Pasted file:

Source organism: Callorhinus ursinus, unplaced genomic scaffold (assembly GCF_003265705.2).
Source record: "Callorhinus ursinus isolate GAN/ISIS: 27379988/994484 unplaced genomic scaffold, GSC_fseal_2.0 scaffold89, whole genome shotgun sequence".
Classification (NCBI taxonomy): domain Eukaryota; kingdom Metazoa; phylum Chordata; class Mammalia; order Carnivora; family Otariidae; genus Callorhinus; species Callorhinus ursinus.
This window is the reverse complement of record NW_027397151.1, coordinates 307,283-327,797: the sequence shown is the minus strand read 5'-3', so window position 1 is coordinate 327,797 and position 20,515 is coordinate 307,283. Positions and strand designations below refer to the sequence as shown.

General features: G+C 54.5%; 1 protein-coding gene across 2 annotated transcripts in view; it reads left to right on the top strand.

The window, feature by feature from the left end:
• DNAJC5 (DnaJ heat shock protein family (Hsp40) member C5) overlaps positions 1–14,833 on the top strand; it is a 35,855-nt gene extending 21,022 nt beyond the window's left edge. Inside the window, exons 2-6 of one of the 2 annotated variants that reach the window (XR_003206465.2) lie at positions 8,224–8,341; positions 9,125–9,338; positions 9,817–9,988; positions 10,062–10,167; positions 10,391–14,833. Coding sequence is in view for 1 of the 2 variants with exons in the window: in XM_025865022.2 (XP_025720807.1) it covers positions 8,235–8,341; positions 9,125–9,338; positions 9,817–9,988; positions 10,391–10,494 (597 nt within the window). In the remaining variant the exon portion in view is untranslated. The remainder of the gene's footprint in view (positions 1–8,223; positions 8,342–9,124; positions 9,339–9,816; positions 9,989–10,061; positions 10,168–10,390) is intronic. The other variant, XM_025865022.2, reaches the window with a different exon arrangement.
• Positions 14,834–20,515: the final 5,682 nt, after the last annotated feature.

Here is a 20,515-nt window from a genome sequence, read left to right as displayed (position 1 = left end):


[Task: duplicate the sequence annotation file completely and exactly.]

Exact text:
Source organism: Callorhinus ursinus, unplaced genomic scaffold (assembly GCF_003265705.2).
Source record: "Callorhinus ursinus isolate GAN/ISIS: 27379988/994484 unplaced genomic scaffold, GSC_fseal_2.0 scaffold89, whole genome shotgun sequence".
Classification (NCBI taxonomy): domain Eukaryota; kingdom Metazoa; phylum Chordata; class Mammalia; order Carnivora; family Otariidae; genus Callorhinus; species Callorhinus ursinus.
This window is the reverse complement of record NW_027397151.1, coordinates 307,283-327,797: the sequence shown is the minus strand read 5'-3', so window position 1 is coordinate 327,797 and position 20,515 is coordinate 307,283. Positions and strand designations below refer to the sequence as shown.

General features: G+C 54.5%; 1 protein-coding gene across 2 annotated transcripts in view; it reads left to right on the top strand.

The window, feature by feature from the left end:
• DNAJC5 (DnaJ heat shock protein family (Hsp40) member C5) overlaps positions 1–14,833 on the top strand; it is a 35,855-nt gene extending 21,022 nt beyond the window's left edge. Inside the window, exons 2-6 of one of the 2 annotated variants that reach the window (XR_003206465.2) lie at positions 8,224–8,341; positions 9,125–9,338; positions 9,817–9,988; positions 10,062–10,167; positions 10,391–14,833. Coding sequence is in view for 1 of the 2 variants with exons in the window: in XM_025865022.2 (XP_025720807.1) it covers positions 8,235–8,341; positions 9,125–9,338; positions 9,817–9,988; positions 10,391–10,494 (597 nt within the window). In the remaining variant the exon portion in view is untranslated. The remainder of the gene's footprint in view (positions 1–8,223; positions 8,342–9,124; positions 9,339–9,816; positions 9,989–10,061; positions 10,168–10,390) is intronic. The other variant, XM_025865022.2, reaches the window with a different exon arrangement.
• Positions 14,834–20,515: the final 5,682 nt, after the last annotated feature.

Here is a 20,515-nt window from a genome sequence, read left to right as displayed (position 1 = left end):